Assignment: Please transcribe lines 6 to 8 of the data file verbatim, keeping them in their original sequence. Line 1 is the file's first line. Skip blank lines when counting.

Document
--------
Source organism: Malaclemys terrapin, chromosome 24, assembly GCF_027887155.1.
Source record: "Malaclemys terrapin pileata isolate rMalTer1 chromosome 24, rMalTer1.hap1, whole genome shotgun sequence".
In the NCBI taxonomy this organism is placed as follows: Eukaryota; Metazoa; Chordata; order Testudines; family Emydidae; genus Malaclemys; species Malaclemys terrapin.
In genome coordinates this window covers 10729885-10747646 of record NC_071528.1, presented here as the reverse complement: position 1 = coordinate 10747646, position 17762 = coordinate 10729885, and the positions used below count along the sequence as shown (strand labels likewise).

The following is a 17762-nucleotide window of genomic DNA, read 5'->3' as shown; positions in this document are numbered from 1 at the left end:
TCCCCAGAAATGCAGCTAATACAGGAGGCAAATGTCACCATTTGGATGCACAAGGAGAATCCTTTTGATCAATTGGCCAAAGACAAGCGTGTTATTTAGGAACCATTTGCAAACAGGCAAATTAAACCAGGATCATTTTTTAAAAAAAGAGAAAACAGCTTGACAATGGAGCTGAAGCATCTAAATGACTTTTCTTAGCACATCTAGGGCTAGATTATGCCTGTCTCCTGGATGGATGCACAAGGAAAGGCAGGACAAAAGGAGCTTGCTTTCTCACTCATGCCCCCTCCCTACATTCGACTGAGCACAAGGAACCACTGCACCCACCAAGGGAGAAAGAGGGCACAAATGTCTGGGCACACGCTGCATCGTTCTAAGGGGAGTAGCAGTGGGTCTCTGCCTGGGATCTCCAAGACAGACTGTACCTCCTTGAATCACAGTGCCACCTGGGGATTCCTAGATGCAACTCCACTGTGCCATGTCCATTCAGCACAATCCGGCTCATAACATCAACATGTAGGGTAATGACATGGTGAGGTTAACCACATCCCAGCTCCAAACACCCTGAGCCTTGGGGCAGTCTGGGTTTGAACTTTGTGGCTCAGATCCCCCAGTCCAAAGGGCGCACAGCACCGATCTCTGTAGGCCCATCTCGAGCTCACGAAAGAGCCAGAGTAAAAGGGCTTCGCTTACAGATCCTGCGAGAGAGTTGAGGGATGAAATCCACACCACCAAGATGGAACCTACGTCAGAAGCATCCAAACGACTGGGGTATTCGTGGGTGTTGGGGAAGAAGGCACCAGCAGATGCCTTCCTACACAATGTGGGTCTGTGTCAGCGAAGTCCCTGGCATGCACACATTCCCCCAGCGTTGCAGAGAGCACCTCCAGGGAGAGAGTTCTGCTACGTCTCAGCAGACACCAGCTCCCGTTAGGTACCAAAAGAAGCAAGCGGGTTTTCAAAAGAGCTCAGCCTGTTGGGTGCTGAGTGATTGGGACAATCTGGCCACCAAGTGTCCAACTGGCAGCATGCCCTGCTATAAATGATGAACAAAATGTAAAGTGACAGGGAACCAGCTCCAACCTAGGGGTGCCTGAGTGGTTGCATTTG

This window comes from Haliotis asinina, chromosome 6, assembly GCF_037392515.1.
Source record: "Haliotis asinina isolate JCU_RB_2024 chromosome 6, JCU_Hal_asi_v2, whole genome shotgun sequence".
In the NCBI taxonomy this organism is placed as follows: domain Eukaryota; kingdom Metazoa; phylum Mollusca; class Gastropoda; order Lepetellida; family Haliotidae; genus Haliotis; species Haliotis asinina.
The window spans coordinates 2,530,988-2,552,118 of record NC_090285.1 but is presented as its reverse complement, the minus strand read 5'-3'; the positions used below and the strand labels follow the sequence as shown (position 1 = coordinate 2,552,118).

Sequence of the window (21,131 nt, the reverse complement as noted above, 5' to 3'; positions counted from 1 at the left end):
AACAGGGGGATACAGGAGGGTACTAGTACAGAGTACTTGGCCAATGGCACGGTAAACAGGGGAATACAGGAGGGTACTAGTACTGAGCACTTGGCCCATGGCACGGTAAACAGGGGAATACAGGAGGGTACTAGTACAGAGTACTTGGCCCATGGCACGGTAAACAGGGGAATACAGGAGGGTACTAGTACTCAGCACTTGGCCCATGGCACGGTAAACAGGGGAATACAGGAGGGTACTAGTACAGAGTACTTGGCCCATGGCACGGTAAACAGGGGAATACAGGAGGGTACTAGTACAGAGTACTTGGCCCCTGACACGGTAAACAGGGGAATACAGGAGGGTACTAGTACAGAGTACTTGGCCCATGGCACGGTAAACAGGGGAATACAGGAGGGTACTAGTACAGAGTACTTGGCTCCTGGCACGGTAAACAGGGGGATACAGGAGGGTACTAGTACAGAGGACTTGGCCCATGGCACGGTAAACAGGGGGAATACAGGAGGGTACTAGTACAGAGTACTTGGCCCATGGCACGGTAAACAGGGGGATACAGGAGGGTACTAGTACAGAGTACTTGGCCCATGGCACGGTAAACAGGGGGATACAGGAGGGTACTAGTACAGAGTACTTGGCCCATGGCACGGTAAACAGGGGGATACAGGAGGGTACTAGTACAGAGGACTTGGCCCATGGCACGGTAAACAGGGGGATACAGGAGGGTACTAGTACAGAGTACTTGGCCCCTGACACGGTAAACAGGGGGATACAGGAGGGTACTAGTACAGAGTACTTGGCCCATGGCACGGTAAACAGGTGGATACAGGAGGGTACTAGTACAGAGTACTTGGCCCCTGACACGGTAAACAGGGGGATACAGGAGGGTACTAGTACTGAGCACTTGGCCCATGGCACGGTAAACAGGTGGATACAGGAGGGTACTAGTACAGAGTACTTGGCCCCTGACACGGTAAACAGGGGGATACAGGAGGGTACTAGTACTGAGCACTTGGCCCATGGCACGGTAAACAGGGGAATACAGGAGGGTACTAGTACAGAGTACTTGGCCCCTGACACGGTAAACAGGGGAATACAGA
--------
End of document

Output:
TCCCCAGAAATGCAGCTAATACAGGAGGCAAATGTCACCATTTGGATGCACAAGGAGAATCCTTTTGATCAATTGGCCAAAGACAAGCGTGTTATTTAGGAACCATTTGCAAACAGGCAAATTAAACCAGGATCATTTTTTAAAAAAAGAGAAAACAGCTTGACAATGGAGCTGAAGCATCTAAATGACTTTTCTTAGCACATCTAGGGCTAGATTATGCCTGTCTCCTGGATGGATGCACAAGGAAAGGCAGGACAAAAGGAGCTTGCTTTCTCACTCATGCCCCCTCCCTACATTCGACTGAGCACAAGGAACCACTGCACCCACCAAGGGAGAAAGAGGGCACAAATGTCTGGGCACACGCTGCATCGTTCTAAGGGGAGTAGCAGTGGGTCTCTGCCTGGGATCTCCAAGACAGACTGTACCTCCTTGAATCACAGTGCCACCTGGGGATTCCTAGATGCAACTCCACTGTGCCATGTCCATTCAGCACAATCCGGCTCATAACATCAACATGTAGGGTAATGACATGGTGAGGTTAACCACATCCCAGCTCCAAACACCCTGAGCCTTGGGGCAGTCTGGGTTTGAACTTTGTGGCTCAGATCCCCCAGTCCAAAGGGCGCACAGCACCGATCTCTGTAGGCCCATCTCGAGCTCACGAAAGAGCCAGAGTAAAAGGGCTTCGCTTACAGATCCTGCGAGAGAGTTGAGGGATGAAATCCACACCACCAAGATGGAACCTACGTCAGAAGCATCCAAACGACTGGGGTATTCGTGGGTGTTGGGGAAGAAGGCACCAGCAGATGCCTTCCTACACAATGTGGGTCTGTGTCAGCGAAGTCCCTGGCATGCACACATTCCCCCAGCGTTGCAGAGAGCACCTCCAGGGAGAGAGTTCTGCTACGTCTCAGCAGACACCAGCTCCCGTTAGGTACCAAAAGAAGCAAGCGGGTTTTCAAAAGAGCTCAGCCTGTTGGGTGCTGAGTGATTGGGACAATCTGGCCACCAAGTGTCCAACTGGCAGCATGCCCTGCTATAAATGATGAACAAAATGTAAAGTGACAGGGAACCAGCTCCAACCTAGGGGTGCCTGAGTGGTTGCATTTG

This window comes from Haliotis asinina, chromosome 6, assembly GCF_037392515.1.
Source record: "Haliotis asinina isolate JCU_RB_2024 chromosome 6, JCU_Hal_asi_v2, whole genome shotgun sequence".